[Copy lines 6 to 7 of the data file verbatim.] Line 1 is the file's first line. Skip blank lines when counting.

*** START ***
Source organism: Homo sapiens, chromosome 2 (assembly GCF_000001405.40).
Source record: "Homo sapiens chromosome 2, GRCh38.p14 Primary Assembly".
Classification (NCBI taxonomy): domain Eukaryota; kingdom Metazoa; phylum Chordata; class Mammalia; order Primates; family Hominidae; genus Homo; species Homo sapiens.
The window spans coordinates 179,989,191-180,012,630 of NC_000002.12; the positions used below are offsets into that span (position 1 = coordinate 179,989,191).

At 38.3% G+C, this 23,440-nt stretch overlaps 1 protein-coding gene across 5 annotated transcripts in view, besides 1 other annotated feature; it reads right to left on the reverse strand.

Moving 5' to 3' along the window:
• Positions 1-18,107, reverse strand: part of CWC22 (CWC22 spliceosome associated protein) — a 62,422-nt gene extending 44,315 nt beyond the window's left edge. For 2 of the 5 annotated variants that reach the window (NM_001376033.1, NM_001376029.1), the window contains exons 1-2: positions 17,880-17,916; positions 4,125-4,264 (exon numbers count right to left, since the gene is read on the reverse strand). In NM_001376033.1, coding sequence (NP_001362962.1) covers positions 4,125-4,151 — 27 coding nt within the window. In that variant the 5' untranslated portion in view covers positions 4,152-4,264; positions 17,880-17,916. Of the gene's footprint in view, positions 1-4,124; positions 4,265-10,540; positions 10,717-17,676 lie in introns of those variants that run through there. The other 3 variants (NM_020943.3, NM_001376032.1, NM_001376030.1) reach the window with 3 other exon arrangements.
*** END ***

Moving 5' to 3' along the window:
• Positions 1-18,107, reverse strand: part of CWC22 (CWC22 spliceosome associated protein) — a 62,422-nt gene extending 44,315 nt beyond the window's left edge. For 2 of the 5 annotated variants that reach the window (NM_001376033.1, NM_001376029.1), the window contains exons 1-2: positions 17,880-17,916; positions 4,125-4,264 (exon numbers count right to left, since the gene is read on the reverse strand). In NM_001376033.1, coding sequence (NP_001362962.1) covers positions 4,125-4,151 — 27 coding nt within the window. In that variant the 5' untranslated portion in view covers positions 4,152-4,264; positions 17,880-17,916. Of the gene's footprint in view, positions 1-4,124; positions 4,265-10,540; positions 10,717-17,676 lie in introns of those variants that run through there. The other 3 variants (NM_020943.3, NM_001376032.1, NM_001376030.1) reach the window with 3 other exon arrangements.